STRIKE 3 HOLDINGS, LLC v. DOE
MEMORANDUM OPINION. Signed by Judge Colleen Kollar-Kotelly on August 8, 2018. (lcckk1)
UNITED STATES DISTRICT COURT
FOR THE DISTRICT OF COLUMBIA
STRIKE 3 HOLDINGS, LLC,
Civil Action No. 18-1431 (CKK)
JOHN DOE subscriber assigned IP address
(August 8, 2018)
Plaintiff Strike 3 Holdings, LLC moves for certain expedited discovery to uncover the
identity of John Doe Defendant and consequently facilitate Plaintiff’s service of the  Complaint.
Doe Defendant, who is currently known to Plaintiff only by internet protocol (“IP”) address
188.8.131.52, allegedly downloaded Plaintiff’s copyrighted content without authorization.
Plaintiff proposes to serve a third-party subpoena under Federal Rule of Civil Procedure 45 on
Doe Defendant’s internet service provider (“ISP”), Verizon Online LLC (Verizon Fios), 1 that
would require Verizon Fios to provide certain identifying information about Doe Defendant to
Plaintiff. Upon consideration of Plaintiff’s  Complaint and  Motion for Leave to Serve a
Third Party Subpoena Prior to a Rule 26(f) Conference, the relevant legal authorities, and the
Plaintiff refers in certain places to Defendant’s ISP as “Verizon Online LLC (Verizon Fios).”
Compl., ECF No. 1 (“Compl.”), ¶ 5; Mem. of P&A in Supp. of Pl.’s Mot. for Leave to Serve a
Third Party Subpoena Prior to a Rule 26(f) Conference, ECF No. 4-5 (“Pl.’s Mem.”), at 1.
Elsewhere, Plaintiff refers simply to “Verizon Fios.” Compl., Ex. A; [Proposed] Order on Mot.
for Leave to Serve Third Party Subpoena Prior to a Rule 26(f) Conference, ECF No. 4-6, at 1. The
Court shall refer hereinafter to “Verizon Fios” in this Memorandum Opinion. However, the Court
takes no position on whether Plaintiff is conflating separate entities, and if so, whether it does so
record as a whole, the Court GRANTS Plaintiff’s Motion and shall permit limited, expedited
discovery at this time.
A. Factual Context
The Court shall draw on Plaintiff’s representations in the  Complaint for the few factual
details pertinent to this motion. Plaintiff evidently owns the copyright to certain adult motion
pictures that Plaintiff distributes through adult websites and DVDs. Compl. ¶¶ 2-3, 31. Doe
Defendant has allegedly infringed Plaintiff’s copyright protection by anonymously downloading
and distributing twenty-four of Plaintiff’s movies using the BitTorrent system. Id. ¶¶ 4-5, 23.
While Doe Defendant is known to Plaintiff only through IP address 184.108.40.206, this address is
serviced by ISP Verizon Fios, which Plaintiff has reason to believe possesses further identifying
information about Doe Defendant. See id. ¶ 5.
B. Procedural Posture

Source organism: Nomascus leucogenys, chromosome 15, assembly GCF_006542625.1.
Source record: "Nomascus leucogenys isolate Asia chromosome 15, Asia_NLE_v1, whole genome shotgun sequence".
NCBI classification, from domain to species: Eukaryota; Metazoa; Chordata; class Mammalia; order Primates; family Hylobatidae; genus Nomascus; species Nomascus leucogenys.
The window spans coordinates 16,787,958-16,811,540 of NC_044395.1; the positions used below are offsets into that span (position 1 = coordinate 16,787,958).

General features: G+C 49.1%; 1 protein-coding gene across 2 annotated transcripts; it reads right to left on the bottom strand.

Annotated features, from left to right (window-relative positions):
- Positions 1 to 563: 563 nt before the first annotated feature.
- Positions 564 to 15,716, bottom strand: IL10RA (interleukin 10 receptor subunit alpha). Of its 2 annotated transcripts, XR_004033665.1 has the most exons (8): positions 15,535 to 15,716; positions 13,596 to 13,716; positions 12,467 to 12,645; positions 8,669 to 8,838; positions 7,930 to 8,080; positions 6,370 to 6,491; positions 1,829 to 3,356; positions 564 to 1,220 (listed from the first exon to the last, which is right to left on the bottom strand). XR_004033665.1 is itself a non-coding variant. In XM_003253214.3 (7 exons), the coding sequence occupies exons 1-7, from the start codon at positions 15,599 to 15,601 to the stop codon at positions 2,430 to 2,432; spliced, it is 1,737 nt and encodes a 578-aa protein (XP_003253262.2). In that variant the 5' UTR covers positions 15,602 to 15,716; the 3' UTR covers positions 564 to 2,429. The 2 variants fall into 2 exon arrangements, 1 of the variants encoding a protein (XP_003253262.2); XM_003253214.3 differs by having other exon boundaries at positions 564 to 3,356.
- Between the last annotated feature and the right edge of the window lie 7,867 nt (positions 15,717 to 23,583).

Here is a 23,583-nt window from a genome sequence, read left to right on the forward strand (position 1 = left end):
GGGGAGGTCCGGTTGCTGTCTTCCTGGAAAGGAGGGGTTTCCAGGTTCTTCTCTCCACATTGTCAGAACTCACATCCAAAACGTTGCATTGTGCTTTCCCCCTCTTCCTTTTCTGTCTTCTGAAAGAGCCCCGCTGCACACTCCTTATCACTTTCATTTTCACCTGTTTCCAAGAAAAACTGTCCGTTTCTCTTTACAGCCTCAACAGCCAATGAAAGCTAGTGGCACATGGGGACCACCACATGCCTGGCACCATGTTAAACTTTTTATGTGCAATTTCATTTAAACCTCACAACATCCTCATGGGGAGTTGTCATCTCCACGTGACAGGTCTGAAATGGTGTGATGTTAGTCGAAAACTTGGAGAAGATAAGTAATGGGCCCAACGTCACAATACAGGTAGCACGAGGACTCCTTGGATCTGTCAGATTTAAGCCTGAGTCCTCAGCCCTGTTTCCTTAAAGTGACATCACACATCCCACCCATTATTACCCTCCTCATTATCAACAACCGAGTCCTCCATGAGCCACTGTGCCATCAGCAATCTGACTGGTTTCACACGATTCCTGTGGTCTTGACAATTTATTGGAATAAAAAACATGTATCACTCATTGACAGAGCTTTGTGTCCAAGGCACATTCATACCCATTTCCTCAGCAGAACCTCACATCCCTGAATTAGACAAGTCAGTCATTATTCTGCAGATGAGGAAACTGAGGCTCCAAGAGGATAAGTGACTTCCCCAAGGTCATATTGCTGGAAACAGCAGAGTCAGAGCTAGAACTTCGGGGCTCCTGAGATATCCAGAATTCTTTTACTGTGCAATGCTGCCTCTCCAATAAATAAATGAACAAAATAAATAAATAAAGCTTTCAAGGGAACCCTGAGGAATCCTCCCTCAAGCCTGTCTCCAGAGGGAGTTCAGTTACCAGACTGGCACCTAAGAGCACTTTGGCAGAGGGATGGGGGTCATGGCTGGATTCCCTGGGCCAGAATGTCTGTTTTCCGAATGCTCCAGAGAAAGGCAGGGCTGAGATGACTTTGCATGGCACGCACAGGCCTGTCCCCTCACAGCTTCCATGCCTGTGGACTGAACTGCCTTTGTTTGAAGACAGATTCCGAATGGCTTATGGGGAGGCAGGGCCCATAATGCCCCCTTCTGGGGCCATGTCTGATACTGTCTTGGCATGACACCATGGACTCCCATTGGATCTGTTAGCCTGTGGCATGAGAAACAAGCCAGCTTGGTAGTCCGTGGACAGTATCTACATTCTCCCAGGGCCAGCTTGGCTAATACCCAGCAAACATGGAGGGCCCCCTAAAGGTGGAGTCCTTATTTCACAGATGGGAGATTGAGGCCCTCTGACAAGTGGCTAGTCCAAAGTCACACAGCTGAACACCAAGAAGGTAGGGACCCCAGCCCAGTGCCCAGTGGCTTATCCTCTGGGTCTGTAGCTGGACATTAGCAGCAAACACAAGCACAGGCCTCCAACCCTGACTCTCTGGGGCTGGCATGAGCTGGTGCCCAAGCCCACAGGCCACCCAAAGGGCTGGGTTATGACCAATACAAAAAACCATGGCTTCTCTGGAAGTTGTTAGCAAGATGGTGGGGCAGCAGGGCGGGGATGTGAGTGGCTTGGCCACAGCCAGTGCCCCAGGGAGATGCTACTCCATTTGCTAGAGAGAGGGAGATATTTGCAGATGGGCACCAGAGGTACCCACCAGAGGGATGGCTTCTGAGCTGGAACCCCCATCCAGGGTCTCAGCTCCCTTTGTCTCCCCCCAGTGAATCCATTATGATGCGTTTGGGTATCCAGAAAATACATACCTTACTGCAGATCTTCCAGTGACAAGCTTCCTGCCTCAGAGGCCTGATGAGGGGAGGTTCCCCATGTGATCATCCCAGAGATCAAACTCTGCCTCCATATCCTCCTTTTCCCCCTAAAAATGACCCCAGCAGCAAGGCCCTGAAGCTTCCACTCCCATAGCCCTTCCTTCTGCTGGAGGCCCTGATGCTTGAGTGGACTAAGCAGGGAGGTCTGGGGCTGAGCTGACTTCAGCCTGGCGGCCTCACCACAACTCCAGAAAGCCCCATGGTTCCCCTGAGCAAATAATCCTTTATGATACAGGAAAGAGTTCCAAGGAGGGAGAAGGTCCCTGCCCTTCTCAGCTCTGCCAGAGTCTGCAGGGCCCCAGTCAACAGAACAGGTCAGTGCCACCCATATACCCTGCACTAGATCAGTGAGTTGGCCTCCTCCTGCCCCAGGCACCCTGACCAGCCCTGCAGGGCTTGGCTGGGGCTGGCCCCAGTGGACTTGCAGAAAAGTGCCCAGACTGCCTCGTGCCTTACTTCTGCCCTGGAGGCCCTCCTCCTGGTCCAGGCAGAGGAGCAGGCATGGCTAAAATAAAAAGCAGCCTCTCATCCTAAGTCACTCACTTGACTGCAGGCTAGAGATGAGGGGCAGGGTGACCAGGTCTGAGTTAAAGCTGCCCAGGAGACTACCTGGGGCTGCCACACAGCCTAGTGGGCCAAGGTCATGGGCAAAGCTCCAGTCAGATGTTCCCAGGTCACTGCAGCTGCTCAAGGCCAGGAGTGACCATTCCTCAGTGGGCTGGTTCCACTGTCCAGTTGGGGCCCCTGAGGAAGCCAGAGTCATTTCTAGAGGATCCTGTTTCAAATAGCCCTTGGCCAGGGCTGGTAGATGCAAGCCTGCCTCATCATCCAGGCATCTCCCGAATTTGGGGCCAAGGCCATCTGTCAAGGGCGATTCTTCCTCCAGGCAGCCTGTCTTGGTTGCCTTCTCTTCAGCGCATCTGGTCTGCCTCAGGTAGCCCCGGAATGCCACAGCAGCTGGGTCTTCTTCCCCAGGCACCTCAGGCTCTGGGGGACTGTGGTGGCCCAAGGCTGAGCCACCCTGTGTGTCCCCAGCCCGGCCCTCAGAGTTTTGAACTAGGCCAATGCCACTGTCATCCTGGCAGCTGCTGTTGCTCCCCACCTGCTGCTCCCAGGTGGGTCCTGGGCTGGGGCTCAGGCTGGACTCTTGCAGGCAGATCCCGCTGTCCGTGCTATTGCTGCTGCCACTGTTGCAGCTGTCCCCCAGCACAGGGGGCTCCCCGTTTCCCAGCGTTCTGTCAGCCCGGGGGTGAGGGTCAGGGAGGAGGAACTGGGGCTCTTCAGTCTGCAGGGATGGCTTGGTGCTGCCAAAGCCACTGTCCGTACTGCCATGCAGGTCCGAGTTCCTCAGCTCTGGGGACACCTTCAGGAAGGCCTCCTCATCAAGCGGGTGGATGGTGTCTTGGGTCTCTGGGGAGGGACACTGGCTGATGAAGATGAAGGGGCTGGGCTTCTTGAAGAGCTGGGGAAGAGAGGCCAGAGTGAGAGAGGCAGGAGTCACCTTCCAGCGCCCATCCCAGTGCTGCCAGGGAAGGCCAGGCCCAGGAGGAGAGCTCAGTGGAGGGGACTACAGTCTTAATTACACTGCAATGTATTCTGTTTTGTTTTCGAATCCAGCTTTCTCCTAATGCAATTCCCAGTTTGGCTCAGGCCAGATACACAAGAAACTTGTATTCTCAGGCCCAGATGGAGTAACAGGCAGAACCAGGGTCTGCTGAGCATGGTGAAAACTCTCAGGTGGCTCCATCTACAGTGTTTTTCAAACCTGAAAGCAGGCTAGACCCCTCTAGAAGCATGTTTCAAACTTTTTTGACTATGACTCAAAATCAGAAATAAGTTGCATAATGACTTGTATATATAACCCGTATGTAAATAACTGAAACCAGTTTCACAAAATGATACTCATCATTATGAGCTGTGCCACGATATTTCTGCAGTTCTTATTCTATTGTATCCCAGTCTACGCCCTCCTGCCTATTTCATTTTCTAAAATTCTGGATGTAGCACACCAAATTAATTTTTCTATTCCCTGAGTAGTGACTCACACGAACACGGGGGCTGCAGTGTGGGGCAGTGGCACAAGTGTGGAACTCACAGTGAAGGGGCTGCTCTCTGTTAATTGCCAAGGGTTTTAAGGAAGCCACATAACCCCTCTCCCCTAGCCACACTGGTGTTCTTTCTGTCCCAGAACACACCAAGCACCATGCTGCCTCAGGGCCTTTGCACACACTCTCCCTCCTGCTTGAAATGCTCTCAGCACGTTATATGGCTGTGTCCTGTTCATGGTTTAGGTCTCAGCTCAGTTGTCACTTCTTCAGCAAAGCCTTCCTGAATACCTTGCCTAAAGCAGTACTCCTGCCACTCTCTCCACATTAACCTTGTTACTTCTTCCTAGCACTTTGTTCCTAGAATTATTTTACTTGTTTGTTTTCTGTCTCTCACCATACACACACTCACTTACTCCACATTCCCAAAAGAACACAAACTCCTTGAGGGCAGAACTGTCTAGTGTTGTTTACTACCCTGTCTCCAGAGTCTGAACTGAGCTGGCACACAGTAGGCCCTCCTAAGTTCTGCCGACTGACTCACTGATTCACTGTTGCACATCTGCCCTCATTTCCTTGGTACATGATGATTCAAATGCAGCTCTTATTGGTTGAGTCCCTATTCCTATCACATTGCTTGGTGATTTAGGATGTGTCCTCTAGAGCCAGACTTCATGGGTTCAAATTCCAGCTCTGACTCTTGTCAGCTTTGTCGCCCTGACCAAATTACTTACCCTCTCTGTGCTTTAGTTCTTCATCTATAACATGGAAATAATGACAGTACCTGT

Plaintiff filed the  Complaint in pursuit of damages under the Copyright Act of 1976, as
amended, 17 U.S.C. §§ 101 et seq. Compl. ¶ 6. Plaintiff presently moves for entry of an order
granting leave to serve a third-party subpoena on Verizon Fios prior to a discovery conference
under Federal Rule of Civil Procedure 26(f), “so that Plaintiff may learn Defendant’s identity,
investigate Defendant’s role in the infringement, and effectuate service.” Pl.’s Mem. at 1-2.
Plaintiff has attempted to provisionally satisfy the Court of personal jurisdiction over Doe
Defendant by indicating that geolocation technology pinpoints Doe Defendant’s IP address at a
physical location in the District of Columbia. Id. at 6. Should the Court grant Plaintiff’s Motion,
Plaintiff suggests that the Court consider issuing a protective order that would permit Doe
Defendant to proceed anonymously. Id. at 8.
II. LEGAL STANDARD
A plaintiff who seeks to conduct expedited discovery prior to the Rule 26(f) conference in
order to learn the identity of putative defendants requests “what is in essence jurisdictional
discovery.” Exquisite Multimedia, Inc. v. Does 1-336, No. 11-1976, 2012 WL 177885, at *1
(D.D.C. Jan. 19, 2012). Federal Rule of Civil Procedure 26(d) explains that parties may generally
seek discovery only after a Rule 26(f) conference, “except . . . when authorized . . . by court order.”
Fed. R. Civ. P. 26(d)(1). The United States Court of Appeals for the District of Columbia Circuit
(“D.C. Circuit”) has held that “Rule 26 ‘vests the trial judge with broad discretion to tailor
discovery narrowly and to dictate the sequence of discovery.’” Watts v. SEC, 482 F.3d 501, 507
(D.C. Cir. 2007) (quoting Crawford-El v. Britton, 523 U.S. 574, 598 (1998)).
To determine whether to authorize discovery prior to a Rule 26(f) conference in a particular
case, courts in this Circuit have applied a “good cause” standard. See AF Holdings, LLC v. Cox
Commc’ns Inc., 752 F.3d 990, 995 (D.C. Cir. 2014) (citing Fed. R. Civ. P. 26(b)(1)); Warner Bros.
Records Inc. v. Does 1-6, 527 F. Supp. 2d 1, 2 (D.D.C. 2007) (applying this standard in John Doe
copyright infringement case). In order to obtain jurisdictional discovery, a plaintiff must “have at
least a good faith belief that such discovery will enable it to show that the court has personal
jurisdiction over the defendant[ ].” AF Holdings, LLC, 752 F.3d at 995 (quoting Caribbean Broad.
Sys., Ltd. v. Cable & Wireless PLC, 148 F.3d 1080, 1090 (D.C. Cir. 1998)) (internal quotation
marks omitted); see also Exponential Biotherapies, Inc. v. Houthoff Buruma N.V., 638 F. Supp. 2d
1, 11 (D.D.C. 2009) (recognizing that “[j]urisdictional discovery . . . is justified only if the plaintiff
reasonably demonstrates that it can supplement its jurisdictional allegations through discovery”)
(quoting Kopff v. Battaglia, 425 F. Supp. 2d 76, 89 (D.D.C. 2006) (internal quotation marks
omitted)). “‘Mere conjecture or speculation’ is not enough” to justify jurisdictional discovery.
Exponential Biotherapies, Inc., 638 F. Supp. 2d at 11-12 (quoting FC Inv. Grp. LC v. IFX Mkts.,
Ltd., 529 F.3d 1087, 1094 (D.C. Cir. 2008)).
The D.C. Circuit has specifically discussed the approach to personal jurisdiction over
anonymous defendants where a plaintiff seeks jurisdictional discovery in a copyright infringement